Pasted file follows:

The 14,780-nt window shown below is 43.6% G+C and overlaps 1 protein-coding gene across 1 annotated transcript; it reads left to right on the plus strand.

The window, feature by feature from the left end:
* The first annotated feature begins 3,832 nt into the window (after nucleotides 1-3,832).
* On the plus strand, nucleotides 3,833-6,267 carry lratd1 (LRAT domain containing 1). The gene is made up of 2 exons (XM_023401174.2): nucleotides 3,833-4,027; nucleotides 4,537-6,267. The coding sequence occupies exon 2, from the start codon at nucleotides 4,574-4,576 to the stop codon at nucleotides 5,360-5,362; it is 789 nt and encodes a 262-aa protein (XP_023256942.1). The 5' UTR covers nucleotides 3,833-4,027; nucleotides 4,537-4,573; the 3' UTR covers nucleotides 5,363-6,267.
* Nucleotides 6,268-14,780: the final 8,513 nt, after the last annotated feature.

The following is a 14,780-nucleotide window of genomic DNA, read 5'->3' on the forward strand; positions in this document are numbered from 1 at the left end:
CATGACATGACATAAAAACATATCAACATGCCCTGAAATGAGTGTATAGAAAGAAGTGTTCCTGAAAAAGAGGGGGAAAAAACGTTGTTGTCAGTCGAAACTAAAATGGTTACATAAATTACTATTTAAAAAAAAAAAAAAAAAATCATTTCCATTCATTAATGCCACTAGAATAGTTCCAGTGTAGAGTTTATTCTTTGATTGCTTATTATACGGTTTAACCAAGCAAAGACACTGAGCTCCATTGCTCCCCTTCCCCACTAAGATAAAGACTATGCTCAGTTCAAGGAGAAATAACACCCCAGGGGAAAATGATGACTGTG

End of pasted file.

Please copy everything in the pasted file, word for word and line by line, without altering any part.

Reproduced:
The 14,780-nt window shown below is 43.6% G+C and overlaps 1 protein-coding gene across 1 annotated transcript; it reads left to right on the plus strand.

The window, feature by feature from the left end:
* The first annotated feature begins 3,832 nt into the window (after nucleotides 1-3,832).
* On the plus strand, nucleotides 3,833-6,267 carry lratd1 (LRAT domain containing 1). The gene is made up of 2 exons (XM_023401174.2): nucleotides 3,833-4,027; nucleotides 4,537-6,267. The coding sequence occupies exon 2, from the start codon at nucleotides 4,574-4,576 to the stop codon at nucleotides 5,360-5,362; it is 789 nt and encodes a 262-aa protein (XP_023256942.1). The 5' UTR covers nucleotides 3,833-4,027; nucleotides 4,537-4,573; the 3' UTR covers nucleotides 5,363-6,267.
* Nucleotides 6,268-14,780: the final 8,513 nt, after the last annotated feature.

The following is a 14,780-nucleotide window of genomic DNA, read 5'->3' on the forward strand; positions in this document are numbered from 1 at the left end:
CATGACATGACATAAAAACATATCAACATGCCCTGAAATGAGTGTATAGAAAGAAGTGTTCCTGAAAAAGAGGGGGAAAAAACGTTGTTGTCAGTCGAAACTAAAATGGTTACATAAATTACTATTTAAAAAAAAAAAAAAAAAATCATTTCCATTCATTAATGCCACTAGAATAGTTCCAGTGTAGAGTTTATTCTTTGATTGCTTATTATACGGTTTAACCAAGCAAAGACACTGAGCTCCATTGCTCCCCTTCCCCACTAAGATAAAGACTATGCTCAGTTCAAGGAGAAATAACACCCCAGGGGAAAATGATGACTGTG